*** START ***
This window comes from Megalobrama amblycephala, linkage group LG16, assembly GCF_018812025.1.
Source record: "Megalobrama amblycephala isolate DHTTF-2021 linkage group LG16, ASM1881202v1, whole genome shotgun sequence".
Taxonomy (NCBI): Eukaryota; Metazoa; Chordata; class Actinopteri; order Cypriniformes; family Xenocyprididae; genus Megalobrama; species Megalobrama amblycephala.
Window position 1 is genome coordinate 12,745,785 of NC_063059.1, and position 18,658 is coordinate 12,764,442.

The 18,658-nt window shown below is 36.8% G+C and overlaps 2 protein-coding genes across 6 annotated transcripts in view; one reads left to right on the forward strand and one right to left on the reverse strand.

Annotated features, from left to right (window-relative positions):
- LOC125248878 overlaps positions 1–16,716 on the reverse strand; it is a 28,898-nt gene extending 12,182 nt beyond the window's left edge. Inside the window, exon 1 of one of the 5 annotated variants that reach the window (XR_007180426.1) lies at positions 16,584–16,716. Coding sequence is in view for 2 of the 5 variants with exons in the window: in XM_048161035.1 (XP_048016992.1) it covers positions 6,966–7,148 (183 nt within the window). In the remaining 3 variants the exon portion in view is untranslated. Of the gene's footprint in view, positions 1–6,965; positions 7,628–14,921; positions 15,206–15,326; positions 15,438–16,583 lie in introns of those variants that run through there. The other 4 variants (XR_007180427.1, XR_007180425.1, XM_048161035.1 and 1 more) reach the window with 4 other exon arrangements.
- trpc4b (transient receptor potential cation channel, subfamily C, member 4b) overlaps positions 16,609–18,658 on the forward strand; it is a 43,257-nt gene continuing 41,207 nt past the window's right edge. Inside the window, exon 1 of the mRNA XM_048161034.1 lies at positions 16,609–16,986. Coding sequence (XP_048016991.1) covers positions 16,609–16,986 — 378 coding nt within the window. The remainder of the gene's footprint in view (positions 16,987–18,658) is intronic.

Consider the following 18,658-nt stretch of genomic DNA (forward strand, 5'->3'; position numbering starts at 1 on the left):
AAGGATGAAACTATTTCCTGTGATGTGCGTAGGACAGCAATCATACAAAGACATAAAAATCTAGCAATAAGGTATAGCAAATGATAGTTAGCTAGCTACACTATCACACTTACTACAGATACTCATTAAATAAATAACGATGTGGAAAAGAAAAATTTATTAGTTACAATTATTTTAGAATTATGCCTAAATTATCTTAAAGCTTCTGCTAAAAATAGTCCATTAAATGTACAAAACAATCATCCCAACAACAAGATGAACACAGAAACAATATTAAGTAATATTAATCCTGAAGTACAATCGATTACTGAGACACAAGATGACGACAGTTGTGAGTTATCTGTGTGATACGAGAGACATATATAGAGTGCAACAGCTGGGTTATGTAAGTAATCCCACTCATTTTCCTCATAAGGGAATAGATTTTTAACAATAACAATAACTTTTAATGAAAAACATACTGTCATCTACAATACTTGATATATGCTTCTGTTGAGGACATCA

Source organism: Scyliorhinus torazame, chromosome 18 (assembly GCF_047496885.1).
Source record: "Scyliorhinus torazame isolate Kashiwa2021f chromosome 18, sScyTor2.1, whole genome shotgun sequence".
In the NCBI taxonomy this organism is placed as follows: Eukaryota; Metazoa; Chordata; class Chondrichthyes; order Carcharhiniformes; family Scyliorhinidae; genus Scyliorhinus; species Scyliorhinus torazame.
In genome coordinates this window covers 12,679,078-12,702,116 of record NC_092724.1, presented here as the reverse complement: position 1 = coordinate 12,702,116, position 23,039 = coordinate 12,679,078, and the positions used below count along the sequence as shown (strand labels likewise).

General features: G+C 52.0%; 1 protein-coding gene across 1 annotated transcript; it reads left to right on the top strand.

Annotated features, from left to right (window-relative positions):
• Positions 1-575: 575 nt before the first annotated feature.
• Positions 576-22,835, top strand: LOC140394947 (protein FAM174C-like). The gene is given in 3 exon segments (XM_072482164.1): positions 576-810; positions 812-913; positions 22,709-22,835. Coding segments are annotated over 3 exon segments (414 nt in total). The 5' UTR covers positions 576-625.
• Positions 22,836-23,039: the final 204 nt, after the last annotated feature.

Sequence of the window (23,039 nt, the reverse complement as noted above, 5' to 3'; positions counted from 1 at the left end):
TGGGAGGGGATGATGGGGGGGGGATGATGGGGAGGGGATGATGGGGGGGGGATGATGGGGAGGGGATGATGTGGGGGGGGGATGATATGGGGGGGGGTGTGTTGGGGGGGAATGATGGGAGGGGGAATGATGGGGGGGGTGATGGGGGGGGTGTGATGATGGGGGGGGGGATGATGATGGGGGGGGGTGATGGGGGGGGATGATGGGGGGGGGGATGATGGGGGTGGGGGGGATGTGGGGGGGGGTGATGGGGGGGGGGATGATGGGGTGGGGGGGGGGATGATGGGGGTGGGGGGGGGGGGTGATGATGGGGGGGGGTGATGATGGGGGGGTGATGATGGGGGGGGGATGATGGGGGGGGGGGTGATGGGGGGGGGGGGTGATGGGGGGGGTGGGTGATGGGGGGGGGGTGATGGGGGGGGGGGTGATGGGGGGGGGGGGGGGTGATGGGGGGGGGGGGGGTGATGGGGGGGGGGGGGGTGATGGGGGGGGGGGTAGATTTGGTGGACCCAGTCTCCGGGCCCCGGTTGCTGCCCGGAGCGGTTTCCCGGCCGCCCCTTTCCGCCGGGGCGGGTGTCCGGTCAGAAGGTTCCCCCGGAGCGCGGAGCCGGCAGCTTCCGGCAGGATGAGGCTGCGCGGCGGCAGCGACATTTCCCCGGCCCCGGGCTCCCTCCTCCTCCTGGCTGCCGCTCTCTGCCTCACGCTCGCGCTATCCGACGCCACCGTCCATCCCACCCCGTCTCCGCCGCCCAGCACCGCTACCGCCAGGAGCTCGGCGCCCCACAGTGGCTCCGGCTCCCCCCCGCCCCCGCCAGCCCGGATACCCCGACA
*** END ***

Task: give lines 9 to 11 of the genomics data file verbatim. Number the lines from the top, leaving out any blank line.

Consider the following 18,658-nt stretch of genomic DNA (forward strand, 5'->3'; position numbering starts at 1 on the left):
AAGGATGAAACTATTTCCTGTGATGTGCGTAGGACAGCAATCATACAAAGACATAAAAATCTAGCAATAAGGTATAGCAAATGATAGTTAGCTAGCTACACTATCACACTTACTACAGATACTCATTAAATAAATAACGATGTGGAAAAGAAAAATTTATTAGTTACAATTATTTTAGAATTATGCCTAAATTATCTTAAAGCTTCTGCTAAAAATAGTCCATTAAATGTACAAAACAATCATCCCAACAACAAGATGAACACAGAAACAATATTAAGTAATATTAATCCTGAAGTACAATCGATTACTGAGACACAAGATGACGACAGTTGTGAGTTATCTGTGTGATACGAGAGACATATATAGAGTGCAACAGCTGGGTTATGTAAGTAATCCCACTCATTTTCCTCATAAGGGAATAGATTTTTAACAATAACAATAACTTTTAATGAAAAACATACTGTCATCTACAATACTTGATATATGCTTCTGTTGAGGACATCA

Source organism: Scyliorhinus torazame, chromosome 18 (assembly GCF_047496885.1).